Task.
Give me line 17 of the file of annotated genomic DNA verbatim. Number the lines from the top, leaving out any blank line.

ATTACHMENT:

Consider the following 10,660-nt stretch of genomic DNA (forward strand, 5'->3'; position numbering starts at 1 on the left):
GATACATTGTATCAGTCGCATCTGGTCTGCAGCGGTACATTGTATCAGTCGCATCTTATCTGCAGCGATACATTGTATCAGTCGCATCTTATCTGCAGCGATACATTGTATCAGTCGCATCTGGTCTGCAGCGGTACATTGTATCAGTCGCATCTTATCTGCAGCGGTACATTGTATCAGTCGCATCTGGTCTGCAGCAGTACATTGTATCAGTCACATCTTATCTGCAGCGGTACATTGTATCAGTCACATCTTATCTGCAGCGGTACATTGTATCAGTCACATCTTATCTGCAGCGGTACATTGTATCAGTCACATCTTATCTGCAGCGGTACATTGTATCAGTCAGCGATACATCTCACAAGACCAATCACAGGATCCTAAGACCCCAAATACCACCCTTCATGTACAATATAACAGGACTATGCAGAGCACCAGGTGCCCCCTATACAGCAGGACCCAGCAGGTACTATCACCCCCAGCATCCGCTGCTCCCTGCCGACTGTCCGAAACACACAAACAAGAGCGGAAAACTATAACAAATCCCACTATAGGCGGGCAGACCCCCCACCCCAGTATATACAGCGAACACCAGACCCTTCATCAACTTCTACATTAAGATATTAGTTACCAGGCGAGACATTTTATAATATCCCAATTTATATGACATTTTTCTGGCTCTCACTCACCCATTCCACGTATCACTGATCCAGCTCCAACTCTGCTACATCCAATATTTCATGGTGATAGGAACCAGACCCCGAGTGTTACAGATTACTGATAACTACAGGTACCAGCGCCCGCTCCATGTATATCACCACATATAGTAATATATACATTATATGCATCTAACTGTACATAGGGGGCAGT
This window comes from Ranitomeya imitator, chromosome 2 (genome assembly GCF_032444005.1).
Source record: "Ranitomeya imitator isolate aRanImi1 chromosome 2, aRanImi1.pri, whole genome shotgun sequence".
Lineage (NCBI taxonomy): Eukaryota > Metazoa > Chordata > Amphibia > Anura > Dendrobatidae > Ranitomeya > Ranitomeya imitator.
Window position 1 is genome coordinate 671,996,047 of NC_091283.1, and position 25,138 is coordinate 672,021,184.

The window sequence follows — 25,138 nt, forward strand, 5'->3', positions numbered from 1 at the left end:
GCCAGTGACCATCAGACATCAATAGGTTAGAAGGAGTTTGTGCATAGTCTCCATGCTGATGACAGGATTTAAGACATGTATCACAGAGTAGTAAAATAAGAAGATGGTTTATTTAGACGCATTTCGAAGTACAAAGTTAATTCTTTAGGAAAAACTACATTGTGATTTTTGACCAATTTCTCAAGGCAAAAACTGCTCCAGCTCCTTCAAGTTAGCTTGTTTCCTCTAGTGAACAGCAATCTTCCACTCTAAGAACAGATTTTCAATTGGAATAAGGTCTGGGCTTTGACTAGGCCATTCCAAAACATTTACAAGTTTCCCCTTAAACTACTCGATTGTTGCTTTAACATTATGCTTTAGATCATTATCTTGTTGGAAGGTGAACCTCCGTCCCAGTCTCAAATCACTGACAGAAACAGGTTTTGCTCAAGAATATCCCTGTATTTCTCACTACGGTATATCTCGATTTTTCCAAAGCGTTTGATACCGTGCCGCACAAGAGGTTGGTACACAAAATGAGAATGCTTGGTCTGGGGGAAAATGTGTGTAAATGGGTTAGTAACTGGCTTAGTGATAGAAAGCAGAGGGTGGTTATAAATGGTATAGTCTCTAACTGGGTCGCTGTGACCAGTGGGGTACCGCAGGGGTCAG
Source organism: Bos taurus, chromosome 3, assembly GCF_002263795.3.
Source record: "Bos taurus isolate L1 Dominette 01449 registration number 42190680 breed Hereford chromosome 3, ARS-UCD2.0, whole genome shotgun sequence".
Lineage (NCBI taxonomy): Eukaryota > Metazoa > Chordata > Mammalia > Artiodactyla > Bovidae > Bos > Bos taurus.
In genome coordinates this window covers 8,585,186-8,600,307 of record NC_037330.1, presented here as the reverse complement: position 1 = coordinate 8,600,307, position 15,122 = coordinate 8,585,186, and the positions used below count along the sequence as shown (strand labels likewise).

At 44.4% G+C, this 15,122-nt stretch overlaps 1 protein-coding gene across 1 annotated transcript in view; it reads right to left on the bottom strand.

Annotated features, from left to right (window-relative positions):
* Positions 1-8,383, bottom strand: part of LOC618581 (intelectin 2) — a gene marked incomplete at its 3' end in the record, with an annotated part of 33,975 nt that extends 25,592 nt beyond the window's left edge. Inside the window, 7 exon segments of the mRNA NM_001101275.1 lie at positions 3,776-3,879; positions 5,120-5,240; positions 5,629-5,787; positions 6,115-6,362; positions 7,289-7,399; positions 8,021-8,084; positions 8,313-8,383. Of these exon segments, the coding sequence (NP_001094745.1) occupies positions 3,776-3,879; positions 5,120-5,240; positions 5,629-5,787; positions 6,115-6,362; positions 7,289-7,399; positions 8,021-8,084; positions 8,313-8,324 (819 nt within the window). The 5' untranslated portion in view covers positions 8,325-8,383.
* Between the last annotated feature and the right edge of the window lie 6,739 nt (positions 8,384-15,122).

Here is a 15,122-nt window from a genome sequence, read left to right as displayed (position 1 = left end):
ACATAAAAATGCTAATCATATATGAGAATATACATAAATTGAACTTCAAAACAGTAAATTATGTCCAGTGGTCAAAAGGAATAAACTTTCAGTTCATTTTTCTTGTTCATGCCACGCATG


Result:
Here is a 15,122-nt window from a genome sequence, read left to right as displayed (position 1 = left end):